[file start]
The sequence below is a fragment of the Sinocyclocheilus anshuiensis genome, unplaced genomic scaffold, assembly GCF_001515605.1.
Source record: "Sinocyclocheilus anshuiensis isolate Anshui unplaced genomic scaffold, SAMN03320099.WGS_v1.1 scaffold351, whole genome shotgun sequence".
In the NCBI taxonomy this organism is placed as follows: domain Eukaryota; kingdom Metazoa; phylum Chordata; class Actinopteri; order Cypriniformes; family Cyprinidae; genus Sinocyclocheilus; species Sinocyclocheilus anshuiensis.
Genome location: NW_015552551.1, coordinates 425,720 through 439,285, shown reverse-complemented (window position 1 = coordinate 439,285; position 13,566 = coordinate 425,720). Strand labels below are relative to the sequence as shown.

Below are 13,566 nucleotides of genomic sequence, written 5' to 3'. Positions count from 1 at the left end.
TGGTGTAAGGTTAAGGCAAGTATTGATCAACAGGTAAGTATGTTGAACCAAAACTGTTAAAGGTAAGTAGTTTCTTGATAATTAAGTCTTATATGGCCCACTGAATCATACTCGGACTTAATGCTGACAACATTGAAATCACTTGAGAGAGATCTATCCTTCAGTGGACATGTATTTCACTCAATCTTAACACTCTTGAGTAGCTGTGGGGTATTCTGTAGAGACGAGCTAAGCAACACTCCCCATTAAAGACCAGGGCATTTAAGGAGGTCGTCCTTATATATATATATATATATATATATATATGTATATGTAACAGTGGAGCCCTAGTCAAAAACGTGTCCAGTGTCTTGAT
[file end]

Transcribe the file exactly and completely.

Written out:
The sequence below is a fragment of the Sinocyclocheilus anshuiensis genome, unplaced genomic scaffold, assembly GCF_001515605.1.
Source record: "Sinocyclocheilus anshuiensis isolate Anshui unplaced genomic scaffold, SAMN03320099.WGS_v1.1 scaffold351, whole genome shotgun sequence".
In the NCBI taxonomy this organism is placed as follows: domain Eukaryota; kingdom Metazoa; phylum Chordata; class Actinopteri; order Cypriniformes; family Cyprinidae; genus Sinocyclocheilus; species Sinocyclocheilus anshuiensis.
Genome location: NW_015552551.1, coordinates 425,720 through 439,285, shown reverse-complemented (window position 1 = coordinate 439,285; position 13,566 = coordinate 425,720). Strand labels below are relative to the sequence as shown.

Below are 13,566 nucleotides of genomic sequence, written 5' to 3'. Positions count from 1 at the left end.
TGGTGTAAGGTTAAGGCAAGTATTGATCAACAGGTAAGTATGTTGAACCAAAACTGTTAAAGGTAAGTAGTTTCTTGATAATTAAGTCTTATATGGCCCACTGAATCATACTCGGACTTAATGCTGACAACATTGAAATCACTTGAGAGAGATCTATCCTTCAGTGGACATGTATTTCACTCAATCTTAACACTCTTGAGTAGCTGTGGGGTATTCTGTAGAGACGAGCTAAGCAACACTCCCCATTAAAGACCAGGGCATTTAAGGAGGTCGTCCTTATATATATATATATATATATATATATATGTATATGTAACAGTGGAGCCCTAGTCAAAAACGTGTCCAGTGTCTTGAT